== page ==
First day of training concentrated on learning how to organize, plan, and respond to disaster. Each team member received a trunk tool kit with basic tools for responding to a disaster – hammers, screw drivers, pliers, caution tape, etc.

UI Libraries receives Carver grant to renovate exhibition space

Tuesday, May 6, 2014

Exhibit Hall 1960In April, the University of Iowa Libraries was awarded $500,000 by the Roy J. Carver Charitable Trust in support of the renovation of the Main Library Exhibition Space. Very exciting news!

Our current space was constructed in 1951 and has not changed much since then. Over the years, using the space as an exhibit became more and more challenging. Plus it was a space that people walked through to get from one side of the building to the other making it very difficult to engage anyone in an exhibit.

Due to the Learning Commons project which was completed in 2013, the current exhibition space is now a self-contained area. Anticipating the exhibition possibilities that the Exhibit Hall 2014 ConceptLearning Commons renovation would open up, we began working with consultant Liz Kadera on a gallery and exhibition space presentation. We were delighted that our new Library Director John Culshaw liked our concept drawings and pulled a team together to draft a proposal to present to the Carver Trust.

The renovation will create a more suitable and secure space dedicated to displaying books, manuscripts, maps, documents, artworks, and more from the Libraries collections.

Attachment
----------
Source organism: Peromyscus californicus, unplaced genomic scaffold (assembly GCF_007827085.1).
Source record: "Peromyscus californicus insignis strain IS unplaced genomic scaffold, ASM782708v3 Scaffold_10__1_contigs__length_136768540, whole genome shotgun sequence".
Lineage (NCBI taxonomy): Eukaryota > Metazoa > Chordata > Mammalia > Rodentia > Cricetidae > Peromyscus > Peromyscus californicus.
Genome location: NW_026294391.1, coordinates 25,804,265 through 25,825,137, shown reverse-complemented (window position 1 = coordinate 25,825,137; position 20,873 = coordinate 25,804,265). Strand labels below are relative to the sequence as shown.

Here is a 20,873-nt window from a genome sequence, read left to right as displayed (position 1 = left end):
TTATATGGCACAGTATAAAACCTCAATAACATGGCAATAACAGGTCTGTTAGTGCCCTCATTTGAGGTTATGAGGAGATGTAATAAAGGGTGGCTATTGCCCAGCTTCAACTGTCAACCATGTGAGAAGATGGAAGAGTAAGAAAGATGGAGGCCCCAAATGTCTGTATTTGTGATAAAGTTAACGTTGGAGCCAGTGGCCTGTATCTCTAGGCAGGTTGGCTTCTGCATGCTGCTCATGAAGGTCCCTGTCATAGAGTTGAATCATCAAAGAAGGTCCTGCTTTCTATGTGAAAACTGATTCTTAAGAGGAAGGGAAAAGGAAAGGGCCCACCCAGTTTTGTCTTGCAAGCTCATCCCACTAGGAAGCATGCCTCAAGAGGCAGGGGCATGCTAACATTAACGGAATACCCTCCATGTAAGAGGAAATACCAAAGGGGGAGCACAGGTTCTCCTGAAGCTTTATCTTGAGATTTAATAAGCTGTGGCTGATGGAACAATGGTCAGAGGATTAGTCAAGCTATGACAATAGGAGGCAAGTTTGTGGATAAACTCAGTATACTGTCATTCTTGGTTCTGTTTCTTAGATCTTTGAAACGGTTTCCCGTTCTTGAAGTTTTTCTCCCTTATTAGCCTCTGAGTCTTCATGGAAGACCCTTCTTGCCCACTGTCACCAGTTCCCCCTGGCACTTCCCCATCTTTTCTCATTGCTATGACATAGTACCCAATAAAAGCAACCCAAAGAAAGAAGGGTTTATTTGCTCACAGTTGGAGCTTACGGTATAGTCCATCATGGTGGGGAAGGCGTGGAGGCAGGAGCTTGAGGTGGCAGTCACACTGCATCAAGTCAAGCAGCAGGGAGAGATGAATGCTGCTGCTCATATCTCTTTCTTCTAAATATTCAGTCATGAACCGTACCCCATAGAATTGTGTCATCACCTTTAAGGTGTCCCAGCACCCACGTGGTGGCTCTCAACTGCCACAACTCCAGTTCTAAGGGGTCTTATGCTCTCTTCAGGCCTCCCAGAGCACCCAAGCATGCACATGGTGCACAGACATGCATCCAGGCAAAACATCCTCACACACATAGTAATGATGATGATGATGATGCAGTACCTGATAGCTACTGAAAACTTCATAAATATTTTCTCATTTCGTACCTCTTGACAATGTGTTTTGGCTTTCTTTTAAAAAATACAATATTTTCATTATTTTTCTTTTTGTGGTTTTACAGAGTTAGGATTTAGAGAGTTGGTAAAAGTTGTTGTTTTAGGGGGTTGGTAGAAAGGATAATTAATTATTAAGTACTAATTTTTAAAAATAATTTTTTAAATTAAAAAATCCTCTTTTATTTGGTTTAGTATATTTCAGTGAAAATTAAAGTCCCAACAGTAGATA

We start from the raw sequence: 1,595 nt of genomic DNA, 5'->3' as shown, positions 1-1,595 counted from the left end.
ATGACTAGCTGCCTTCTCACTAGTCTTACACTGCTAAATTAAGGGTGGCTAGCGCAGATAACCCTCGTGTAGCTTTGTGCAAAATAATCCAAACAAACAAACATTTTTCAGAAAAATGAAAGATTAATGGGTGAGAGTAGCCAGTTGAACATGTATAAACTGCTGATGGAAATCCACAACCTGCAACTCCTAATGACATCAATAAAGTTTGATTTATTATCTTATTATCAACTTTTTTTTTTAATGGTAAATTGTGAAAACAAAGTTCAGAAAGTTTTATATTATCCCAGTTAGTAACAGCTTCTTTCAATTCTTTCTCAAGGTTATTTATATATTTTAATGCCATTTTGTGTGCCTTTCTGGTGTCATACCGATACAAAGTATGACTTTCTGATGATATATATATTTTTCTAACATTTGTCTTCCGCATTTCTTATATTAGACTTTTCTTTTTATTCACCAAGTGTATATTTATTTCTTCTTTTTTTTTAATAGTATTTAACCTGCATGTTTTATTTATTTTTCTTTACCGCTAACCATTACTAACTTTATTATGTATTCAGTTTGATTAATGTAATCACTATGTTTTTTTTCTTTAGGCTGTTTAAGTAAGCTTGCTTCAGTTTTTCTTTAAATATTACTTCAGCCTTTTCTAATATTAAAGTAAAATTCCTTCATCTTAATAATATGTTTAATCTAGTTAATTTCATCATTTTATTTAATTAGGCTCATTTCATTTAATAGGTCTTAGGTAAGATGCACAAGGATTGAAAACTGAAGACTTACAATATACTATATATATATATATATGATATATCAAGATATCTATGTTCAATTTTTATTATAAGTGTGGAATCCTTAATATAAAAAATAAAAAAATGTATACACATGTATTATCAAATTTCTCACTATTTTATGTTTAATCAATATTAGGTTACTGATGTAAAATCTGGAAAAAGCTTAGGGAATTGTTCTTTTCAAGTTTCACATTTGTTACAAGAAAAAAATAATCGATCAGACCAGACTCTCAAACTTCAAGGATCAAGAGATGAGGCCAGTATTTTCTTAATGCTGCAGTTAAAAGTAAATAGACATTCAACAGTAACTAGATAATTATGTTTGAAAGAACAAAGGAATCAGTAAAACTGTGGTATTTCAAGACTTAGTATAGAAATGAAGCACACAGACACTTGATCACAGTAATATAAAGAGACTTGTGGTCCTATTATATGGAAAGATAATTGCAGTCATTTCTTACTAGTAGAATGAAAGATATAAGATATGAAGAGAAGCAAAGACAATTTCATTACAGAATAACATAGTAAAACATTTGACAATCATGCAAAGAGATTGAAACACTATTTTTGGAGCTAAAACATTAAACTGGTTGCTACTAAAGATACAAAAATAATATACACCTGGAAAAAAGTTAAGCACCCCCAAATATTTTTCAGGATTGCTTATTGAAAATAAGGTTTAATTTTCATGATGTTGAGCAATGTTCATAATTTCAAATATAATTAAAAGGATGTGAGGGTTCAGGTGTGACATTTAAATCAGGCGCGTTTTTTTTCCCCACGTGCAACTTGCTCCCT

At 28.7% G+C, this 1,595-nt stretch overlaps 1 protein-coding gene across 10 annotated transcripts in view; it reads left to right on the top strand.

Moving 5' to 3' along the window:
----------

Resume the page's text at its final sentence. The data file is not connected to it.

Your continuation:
Construction is planned to begin this fall with a proposed completion date of spring 2015.

First image courtesy of the UI Archives, 1960. Second image courtesy Liz Kadera, 2013.

UI Libraries receives NEH $300,000 three-year grant

We are pleased to announce that the UI Libraries has received a National Endowment of Humanities (NEH) $300,000 grant award for a three-year preservation and access project to provide conservation treatment and to digitize 150 oversize scrapbooks in the Keith/Albee Vaudeville Theater Collection.

A page spread from a scrapbook in the Keith/Albee Vaudeville Theater Collection
A page spread from a scrapbook in the Keith/Albee Vaudeville Theater Collection

Since its acquisition in 1976, the Keith/Albee Vaudeville Theater Collection has remained the leading vaudeville archive in the country. Documenting the activity of a prominent vaudeville theater company through more than 40 years of business, the collection is rich not only in newspaper clippings and other publicity, but in managers’ reports and financial records as well. As such, the Keith/Albee collection is more than scattered playbills and more than the personal archives of individual performers. This collection is context. The collection’s focus on the business of vaudeville provides an understanding of the industrial evolution of a major form of popular entertainment. In the end, the collection allows researchers to track the conditions that contributed to the decline of live entertainment and the rise of film—currently a field of intense scholarly interest. As a result of its strong research value, the Keith/Albee collection has been source material for a number of books and dozens of articles, reaching scholarly and popular audiences alike, throughout the past thirty years. As the study of the history and evolution of early, popular American entertainment grows, interest in the Keith/Albee Vaudeville Theater Collection is expected to grow likewise.